Last year Michelle Collins received a devastating cancer diagnosis and she was truly missed by everyone while fighting a brave battle against the disease.
However, thanks to her champion spirit and the support of her RNLI crew mates, colleagues at Skegness Police Station and partner, local firefighter John Barke, she is now in remission and back in her roles.
As a Trainee Head Launcher and Launch Vehicle Driver for Skegness RNLI lifeboat station, joining the team in 2016, Michelle's ability to multitask and remain calm under pressure has proven invaluable in both roles.
“It all started when I became a PCSO,” Michelle said. “I got to know the volunteer crew at Skegness lifeboat and learned about their vital work. They showed me how they contribute to our community, which is the same community I serve as a PCSO.”
Trusting those around her, she effortlessly balances her responsibilities as a PCSO while embodying the skills required to safely manoeuvre the station's highly complex Shannon Launch and Recovery System (SLRS).
“The Head Launchers and Drivers make it look easy as if they're handling a dinky toy,” Michelle said. “But there's so much more to it. One minute, I'll think I'm on track, with the boat going exactly where I want it to go. Then, it shifts, throwing me off course. But with perseverance and guidance, I always find my way back.”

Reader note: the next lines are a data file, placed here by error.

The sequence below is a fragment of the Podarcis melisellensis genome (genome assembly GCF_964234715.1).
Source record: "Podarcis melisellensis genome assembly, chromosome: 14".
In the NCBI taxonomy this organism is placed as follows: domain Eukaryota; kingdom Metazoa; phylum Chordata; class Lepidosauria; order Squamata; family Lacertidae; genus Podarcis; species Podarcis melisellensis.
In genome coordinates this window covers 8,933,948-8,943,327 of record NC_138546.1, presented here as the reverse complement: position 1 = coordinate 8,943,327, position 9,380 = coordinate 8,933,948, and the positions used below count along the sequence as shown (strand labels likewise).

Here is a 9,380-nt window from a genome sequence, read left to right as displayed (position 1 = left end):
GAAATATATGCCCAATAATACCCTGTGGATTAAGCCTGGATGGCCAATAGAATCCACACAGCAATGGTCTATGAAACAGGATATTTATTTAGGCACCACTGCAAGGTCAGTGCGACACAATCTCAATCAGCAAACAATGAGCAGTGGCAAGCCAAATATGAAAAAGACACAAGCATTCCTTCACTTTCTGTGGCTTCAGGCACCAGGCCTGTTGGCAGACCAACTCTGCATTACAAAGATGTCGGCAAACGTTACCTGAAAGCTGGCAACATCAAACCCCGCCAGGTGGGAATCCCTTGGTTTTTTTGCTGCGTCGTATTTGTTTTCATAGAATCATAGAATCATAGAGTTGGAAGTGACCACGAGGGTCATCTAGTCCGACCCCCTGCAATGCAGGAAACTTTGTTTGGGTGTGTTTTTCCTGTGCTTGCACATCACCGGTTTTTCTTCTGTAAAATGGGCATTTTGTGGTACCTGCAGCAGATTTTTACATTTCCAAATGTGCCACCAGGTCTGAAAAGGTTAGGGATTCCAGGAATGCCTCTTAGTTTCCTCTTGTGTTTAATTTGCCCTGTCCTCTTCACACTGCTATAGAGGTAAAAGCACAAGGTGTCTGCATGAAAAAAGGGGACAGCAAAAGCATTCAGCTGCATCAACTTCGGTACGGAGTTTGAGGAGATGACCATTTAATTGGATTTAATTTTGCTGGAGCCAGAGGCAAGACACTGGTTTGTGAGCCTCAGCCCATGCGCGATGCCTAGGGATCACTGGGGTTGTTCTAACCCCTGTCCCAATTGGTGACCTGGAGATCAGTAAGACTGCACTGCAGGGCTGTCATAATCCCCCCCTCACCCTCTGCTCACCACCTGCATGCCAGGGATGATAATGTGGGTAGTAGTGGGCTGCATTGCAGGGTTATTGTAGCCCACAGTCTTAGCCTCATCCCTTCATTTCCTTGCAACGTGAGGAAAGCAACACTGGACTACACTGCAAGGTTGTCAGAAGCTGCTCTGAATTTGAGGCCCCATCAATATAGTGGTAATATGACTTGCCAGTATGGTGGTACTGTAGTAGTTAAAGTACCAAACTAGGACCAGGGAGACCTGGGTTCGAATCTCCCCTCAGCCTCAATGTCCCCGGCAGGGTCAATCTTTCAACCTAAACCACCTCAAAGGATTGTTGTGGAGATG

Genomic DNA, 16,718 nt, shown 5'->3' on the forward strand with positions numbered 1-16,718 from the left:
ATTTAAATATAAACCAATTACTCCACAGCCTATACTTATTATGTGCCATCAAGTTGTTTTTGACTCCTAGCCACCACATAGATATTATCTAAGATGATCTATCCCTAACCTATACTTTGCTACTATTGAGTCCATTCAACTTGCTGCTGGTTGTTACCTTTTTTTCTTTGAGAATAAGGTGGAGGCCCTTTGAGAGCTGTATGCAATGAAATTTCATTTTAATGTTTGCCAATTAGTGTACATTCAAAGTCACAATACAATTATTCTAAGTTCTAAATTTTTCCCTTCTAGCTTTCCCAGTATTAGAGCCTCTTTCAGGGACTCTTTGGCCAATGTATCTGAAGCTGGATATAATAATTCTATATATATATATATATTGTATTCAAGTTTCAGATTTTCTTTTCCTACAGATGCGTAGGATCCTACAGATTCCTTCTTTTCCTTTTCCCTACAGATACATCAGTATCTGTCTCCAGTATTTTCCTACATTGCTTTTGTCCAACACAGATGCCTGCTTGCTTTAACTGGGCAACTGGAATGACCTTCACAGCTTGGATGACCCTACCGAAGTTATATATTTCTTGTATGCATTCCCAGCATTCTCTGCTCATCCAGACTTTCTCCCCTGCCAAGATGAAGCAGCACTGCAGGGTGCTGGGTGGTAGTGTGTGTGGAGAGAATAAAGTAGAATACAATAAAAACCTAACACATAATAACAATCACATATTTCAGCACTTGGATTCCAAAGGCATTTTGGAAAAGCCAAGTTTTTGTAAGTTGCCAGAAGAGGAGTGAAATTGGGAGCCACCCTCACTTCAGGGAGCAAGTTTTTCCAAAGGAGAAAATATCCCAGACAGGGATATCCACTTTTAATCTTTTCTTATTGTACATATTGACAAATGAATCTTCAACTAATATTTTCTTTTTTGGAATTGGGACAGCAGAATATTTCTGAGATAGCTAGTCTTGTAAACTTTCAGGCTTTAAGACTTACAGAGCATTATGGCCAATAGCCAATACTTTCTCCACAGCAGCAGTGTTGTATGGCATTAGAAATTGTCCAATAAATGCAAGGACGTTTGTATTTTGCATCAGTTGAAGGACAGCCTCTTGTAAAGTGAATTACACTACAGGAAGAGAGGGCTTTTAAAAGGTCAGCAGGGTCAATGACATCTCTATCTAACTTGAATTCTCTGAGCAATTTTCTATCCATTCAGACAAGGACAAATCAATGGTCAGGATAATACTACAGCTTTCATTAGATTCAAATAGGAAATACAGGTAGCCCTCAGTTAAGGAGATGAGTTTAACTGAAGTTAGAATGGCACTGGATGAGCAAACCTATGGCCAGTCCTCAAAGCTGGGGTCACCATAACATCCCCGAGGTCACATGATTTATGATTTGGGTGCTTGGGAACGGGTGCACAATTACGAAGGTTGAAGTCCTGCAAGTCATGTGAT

Being a part of the lifeboat crew has presented Michelle with new challenges and opportunities for personal growth. Working together as a cohesive team, the volunteer crew constantly strive to keep their community safe and foster a close bond among themselves.
“I honestly wish I had joined sooner,” said Michelle. “There's so much more to the lifeboat than just the boats, there are multiple roles to fulfil. I'm 4ft 11'' but my height doesn't mean I can't be a part of something special. I get to launch the boat and help the crew reach those in need.”
One of the parts Michelle finds toughest is knowing when her fellow volunteer crew are responding to their pagers while she is on PCSO duty. However, even during those moments, she remains dedicated to looking after her community in any way she can.
Michelle is one of three female operational crew at the station along with Lyz Thein and Ellie Barnfield.
“I am used to working in a very male-oriented environment, but I understand it can be quite daunting for others.” she said.
“We are a tight-knit crew and when the pager goes, it doesn’t matter who you are, we are all totally focused on saving lives at sea.
"Once you take that first step and experience it yourself, you become part of something extraordinary and rewarding.”
Michelle emphasises the importance of recognising the efforts of the shore crew – the hidden heroes - who often work behind the scenes to save lives at sea.
She said: “While the boat crew often gets the spotlight, we mustn't forget that without the shore crew, the boat wouldn't even launch/
“I love being part of the shore crew; we always laugh and look after each other. We encourage and motivate one another.”